8 Facts About Bariatric Surgery Seniors Should Be Aware Of

Bariatric surgery is a term used for multiple procedures that can be done for major weight loss. In the vast majority of cases, bariatric surgery is only performed as a “last resort” course of treatment for morbid obesity and only after the patient has gone through a series of evaluations. When it comes to seniors, these evaluations can be even more stringent. And while this kind of surgery has been seen as highly effective across all age groups, some seniors who undergo this procedure may need to take some extra precautions to ensure a safe recovery and long-term results. Before deciding whether or not bariatric weight loss surgery is the right course of action for weight loss, seniors and their families should consider asking the following questions.

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Frequently Asked Questions ( 8 )   Add a Question

  1. Why is It So Hard for Seniors to Lose Weight, and Why Does This Matter?
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    Seniors in general have a more difficult time losing weight than their younger counterparts, but this doesn't mean weight loss is impossible. Far from it! Instead, once it is understood that weight loss is naturally more difficult for the elderly due to decreased metabolism and lower muscle density, it is easier for more effective weight loss methods to be utilized. Bariatric surgery should only be seen as an aid followed by healthier eating and regular exercise.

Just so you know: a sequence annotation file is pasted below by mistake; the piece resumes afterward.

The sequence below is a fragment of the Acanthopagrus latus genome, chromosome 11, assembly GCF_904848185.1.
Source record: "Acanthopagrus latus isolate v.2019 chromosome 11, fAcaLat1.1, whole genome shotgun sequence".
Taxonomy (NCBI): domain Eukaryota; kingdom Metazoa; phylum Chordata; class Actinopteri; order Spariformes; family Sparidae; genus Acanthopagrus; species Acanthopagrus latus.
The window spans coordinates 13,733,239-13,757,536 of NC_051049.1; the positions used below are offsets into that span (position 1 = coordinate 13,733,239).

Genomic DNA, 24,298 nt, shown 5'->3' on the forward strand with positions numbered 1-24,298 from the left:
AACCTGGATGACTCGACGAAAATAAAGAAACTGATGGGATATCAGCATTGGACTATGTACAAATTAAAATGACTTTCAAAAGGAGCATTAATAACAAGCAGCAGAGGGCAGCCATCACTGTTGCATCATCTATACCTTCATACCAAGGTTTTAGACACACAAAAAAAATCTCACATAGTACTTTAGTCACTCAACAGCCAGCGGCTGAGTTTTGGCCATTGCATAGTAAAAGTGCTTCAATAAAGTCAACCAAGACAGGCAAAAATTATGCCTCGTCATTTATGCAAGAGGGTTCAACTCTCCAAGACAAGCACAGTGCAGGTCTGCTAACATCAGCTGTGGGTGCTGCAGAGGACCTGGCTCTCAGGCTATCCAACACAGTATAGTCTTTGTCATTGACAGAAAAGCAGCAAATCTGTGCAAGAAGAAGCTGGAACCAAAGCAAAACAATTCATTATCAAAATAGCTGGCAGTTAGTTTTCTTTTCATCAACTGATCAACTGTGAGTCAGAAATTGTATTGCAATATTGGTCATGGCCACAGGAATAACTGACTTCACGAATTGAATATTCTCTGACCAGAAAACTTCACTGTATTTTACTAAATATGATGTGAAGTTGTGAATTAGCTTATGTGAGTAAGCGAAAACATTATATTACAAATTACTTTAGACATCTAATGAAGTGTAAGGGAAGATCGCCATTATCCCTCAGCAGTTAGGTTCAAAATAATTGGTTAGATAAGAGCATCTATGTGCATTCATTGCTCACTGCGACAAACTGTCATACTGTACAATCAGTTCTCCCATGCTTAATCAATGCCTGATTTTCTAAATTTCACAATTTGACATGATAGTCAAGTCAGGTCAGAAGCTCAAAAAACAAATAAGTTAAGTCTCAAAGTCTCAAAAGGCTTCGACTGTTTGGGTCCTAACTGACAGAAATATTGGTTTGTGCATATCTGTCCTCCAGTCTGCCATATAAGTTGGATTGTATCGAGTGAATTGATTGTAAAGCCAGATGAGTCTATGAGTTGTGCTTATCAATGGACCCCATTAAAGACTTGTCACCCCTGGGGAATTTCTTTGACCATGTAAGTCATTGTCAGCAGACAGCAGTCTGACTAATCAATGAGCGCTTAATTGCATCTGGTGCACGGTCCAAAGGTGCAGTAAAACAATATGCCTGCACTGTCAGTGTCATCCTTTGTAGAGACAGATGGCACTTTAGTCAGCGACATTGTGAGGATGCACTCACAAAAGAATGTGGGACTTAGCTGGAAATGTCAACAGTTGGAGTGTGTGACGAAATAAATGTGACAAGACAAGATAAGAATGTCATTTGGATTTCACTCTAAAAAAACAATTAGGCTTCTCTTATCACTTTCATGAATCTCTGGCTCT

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  2. How Does Bariatric Surgery Work?
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    The procedures classified as “bariatric surgery” come in three categories: blocking, restricting and mixed. Bariatric blocking procedures work by preventing food absorption through use of stomach staples, sleeves, partial gastric bands, bypass methods, etc. Restricting procedures meanwhile work by making the stomach physically smaller or sectioning off a portion of it, while mixed methods use a combination of procedures to achieve minimal stomach absorption while decreasing food intake. 

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  3. Which Procedure is the Best Choice?
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    There are pros and cons to each procedure, but restrictive procedures are more popular. This is largely due to the fact that blocking methods, while not imposing as critical dietary restrictions on the patient, often result in nutritional deficiencies and require more careful monitoring. That said, senior patients should only decide which procedure is right for them after being evaluated by a weight loss doctor and thoroughly discussing their options.

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  4. What Seniors Qualify for Bariatric Surgery?